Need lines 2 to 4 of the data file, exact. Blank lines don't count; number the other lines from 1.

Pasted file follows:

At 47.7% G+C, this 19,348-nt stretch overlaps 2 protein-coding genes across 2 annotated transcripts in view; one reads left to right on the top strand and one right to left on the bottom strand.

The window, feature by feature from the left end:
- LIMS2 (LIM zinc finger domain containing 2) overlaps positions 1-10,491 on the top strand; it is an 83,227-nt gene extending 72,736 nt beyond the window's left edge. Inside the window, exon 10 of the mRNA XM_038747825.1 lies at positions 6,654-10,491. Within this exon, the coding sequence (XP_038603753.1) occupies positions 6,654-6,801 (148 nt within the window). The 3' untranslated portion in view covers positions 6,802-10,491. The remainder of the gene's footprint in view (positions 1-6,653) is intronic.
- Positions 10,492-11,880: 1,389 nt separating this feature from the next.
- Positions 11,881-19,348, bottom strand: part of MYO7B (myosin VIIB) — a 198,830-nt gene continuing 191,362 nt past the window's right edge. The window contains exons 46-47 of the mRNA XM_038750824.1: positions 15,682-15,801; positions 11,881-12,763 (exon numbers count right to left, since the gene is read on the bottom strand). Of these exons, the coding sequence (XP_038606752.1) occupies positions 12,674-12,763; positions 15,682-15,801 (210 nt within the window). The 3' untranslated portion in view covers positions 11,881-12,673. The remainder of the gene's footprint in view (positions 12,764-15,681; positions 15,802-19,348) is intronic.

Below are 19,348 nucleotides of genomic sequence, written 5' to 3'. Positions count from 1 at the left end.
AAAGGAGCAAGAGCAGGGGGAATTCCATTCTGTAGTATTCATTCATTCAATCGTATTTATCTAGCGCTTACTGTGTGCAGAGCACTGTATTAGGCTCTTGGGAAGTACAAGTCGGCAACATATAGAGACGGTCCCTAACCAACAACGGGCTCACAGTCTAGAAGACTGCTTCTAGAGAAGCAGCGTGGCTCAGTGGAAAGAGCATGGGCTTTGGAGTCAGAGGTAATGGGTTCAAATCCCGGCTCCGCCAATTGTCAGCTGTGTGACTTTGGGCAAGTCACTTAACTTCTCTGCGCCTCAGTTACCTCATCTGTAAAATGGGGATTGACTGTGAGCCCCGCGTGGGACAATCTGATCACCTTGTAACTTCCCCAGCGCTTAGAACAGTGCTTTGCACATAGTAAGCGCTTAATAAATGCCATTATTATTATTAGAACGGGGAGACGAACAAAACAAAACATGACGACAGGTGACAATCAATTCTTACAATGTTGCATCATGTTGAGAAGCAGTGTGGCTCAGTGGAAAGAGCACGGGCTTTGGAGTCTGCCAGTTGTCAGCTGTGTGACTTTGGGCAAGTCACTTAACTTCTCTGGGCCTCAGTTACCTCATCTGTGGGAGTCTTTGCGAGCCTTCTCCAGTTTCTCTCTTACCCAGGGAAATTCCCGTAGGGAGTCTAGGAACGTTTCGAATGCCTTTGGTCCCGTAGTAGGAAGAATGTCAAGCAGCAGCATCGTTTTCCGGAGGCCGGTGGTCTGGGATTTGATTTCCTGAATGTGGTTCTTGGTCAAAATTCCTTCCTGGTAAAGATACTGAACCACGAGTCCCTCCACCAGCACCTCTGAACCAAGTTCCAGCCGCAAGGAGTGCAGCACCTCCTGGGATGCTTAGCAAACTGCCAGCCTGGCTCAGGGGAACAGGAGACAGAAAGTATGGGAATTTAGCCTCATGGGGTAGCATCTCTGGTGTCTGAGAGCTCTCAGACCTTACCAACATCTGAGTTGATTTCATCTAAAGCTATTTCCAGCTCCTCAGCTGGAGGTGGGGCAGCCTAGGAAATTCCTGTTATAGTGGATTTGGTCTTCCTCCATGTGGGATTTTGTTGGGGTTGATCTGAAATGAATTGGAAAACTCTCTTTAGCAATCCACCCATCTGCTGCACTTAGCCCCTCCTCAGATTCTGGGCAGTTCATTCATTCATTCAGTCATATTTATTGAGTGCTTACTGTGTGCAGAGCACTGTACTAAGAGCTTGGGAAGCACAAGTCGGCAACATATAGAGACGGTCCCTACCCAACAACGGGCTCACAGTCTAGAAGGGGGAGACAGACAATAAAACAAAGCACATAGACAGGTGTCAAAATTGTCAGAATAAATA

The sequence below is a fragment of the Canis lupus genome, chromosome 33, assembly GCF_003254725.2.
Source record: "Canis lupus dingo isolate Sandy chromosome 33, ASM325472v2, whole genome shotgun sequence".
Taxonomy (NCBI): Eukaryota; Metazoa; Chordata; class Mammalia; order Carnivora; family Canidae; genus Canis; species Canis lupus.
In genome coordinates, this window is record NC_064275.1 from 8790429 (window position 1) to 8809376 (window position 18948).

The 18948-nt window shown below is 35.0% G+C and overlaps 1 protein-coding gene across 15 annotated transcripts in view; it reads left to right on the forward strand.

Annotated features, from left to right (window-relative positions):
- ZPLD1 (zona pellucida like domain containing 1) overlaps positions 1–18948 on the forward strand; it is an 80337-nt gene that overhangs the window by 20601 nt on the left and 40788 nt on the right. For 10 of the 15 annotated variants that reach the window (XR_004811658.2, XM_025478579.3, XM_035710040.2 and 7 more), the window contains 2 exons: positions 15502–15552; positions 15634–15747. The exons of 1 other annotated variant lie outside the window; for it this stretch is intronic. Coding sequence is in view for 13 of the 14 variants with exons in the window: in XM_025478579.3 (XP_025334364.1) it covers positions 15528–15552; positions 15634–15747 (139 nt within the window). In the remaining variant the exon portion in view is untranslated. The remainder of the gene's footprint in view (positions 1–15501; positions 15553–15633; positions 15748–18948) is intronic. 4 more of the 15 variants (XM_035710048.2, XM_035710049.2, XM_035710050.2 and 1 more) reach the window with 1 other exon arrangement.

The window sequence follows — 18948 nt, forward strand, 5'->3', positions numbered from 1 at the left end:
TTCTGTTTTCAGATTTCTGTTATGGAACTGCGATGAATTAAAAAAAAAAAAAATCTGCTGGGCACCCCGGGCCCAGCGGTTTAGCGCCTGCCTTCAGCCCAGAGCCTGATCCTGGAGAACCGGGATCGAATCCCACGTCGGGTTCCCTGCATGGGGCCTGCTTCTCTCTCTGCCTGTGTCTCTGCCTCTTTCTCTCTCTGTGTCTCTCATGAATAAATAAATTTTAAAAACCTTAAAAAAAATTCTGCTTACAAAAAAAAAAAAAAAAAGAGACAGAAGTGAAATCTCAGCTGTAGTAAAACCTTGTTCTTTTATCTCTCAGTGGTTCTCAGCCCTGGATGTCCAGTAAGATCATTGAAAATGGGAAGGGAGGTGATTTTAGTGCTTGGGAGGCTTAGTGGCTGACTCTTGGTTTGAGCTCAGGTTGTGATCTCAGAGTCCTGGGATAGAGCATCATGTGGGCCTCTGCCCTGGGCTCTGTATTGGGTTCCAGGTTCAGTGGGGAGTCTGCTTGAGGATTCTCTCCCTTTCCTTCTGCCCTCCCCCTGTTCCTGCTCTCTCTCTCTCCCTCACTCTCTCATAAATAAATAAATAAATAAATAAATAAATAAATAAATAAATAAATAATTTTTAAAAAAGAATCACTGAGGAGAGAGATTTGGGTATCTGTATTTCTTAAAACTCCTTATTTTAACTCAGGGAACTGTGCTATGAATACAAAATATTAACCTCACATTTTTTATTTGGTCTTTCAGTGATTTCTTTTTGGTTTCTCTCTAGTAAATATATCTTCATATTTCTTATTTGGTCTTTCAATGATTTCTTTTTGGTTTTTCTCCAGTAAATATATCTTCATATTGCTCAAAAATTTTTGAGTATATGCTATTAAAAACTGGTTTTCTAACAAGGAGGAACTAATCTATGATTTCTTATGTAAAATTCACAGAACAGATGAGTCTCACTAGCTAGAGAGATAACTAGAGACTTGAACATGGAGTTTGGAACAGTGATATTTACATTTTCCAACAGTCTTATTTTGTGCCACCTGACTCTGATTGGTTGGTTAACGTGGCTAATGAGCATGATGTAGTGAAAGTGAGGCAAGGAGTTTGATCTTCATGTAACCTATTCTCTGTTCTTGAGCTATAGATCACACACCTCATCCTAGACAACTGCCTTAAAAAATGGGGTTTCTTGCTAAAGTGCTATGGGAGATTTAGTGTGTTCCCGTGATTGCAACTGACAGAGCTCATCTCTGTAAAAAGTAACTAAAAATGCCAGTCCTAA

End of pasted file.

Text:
The window, feature by feature from the left end:
- LIMS2 (LIM zinc finger domain containing 2) overlaps positions 1-10,491 on the top strand; it is an 83,227-nt gene extending 72,736 nt beyond the window's left edge. Inside the window, exon 10 of the mRNA XM_038747825.1 lies at positions 6,654-10,491. Within this exon, the coding sequence (XP_038603753.1) occupies positions 6,654-6,801 (148 nt within the window). The 3' untranslated portion in view covers positions 6,802-10,491. The remainder of the gene's footprint in view (positions 1-6,653) is intronic.
- Positions 10,492-11,880: 1,389 nt separating this feature from the next.